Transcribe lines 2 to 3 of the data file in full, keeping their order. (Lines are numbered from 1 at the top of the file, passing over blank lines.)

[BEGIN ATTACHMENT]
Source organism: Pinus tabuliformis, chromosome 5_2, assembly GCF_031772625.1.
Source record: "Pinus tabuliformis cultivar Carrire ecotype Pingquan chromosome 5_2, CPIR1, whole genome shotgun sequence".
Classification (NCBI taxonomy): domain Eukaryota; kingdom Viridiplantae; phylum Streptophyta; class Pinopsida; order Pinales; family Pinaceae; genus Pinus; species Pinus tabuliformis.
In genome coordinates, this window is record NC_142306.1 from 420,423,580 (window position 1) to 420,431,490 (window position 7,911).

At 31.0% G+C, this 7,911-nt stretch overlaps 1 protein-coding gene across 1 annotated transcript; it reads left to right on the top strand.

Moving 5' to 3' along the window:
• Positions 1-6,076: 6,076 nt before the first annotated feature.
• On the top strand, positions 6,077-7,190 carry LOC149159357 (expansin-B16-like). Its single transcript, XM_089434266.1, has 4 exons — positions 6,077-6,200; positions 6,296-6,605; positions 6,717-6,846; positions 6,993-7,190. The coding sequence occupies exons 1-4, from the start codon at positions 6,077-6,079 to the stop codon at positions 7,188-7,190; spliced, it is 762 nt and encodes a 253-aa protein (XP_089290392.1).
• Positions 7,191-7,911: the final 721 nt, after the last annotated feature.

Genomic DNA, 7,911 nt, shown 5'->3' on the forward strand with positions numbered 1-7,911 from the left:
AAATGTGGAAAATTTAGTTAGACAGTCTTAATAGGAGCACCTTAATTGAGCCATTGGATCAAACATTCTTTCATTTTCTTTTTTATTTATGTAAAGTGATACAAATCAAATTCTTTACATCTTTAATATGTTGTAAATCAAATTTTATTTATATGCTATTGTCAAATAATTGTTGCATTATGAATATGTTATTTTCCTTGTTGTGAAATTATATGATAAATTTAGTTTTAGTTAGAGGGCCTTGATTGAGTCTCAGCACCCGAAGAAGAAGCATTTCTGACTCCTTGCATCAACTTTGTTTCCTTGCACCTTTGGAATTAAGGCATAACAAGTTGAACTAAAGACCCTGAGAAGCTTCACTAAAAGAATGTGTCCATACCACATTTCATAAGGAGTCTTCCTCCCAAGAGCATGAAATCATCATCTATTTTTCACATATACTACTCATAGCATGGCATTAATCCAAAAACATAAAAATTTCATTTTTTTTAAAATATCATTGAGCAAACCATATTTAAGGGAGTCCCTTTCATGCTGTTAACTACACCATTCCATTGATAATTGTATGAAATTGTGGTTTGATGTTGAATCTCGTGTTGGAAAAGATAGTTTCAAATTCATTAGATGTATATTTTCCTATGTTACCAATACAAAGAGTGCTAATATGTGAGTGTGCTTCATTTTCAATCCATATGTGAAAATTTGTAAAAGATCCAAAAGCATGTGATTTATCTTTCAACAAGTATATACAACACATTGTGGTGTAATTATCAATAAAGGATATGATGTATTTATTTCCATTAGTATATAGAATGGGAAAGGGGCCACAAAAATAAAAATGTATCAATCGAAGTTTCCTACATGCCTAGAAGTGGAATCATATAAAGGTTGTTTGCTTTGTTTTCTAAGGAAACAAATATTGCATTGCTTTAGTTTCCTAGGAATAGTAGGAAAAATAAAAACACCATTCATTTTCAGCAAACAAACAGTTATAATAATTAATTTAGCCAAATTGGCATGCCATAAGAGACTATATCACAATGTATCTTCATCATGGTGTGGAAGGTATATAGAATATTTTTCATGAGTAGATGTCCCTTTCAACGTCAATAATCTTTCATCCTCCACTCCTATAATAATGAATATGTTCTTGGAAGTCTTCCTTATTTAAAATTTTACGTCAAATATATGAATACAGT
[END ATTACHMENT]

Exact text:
Source record: "Pinus tabuliformis cultivar Carrire ecotype Pingquan chromosome 5_2, CPIR1, whole genome shotgun sequence".
Classification (NCBI taxonomy): domain Eukaryota; kingdom Viridiplantae; phylum Streptophyta; class Pinopsida; order Pinales; family Pinaceae; genus Pinus; species Pinus tabuliformis.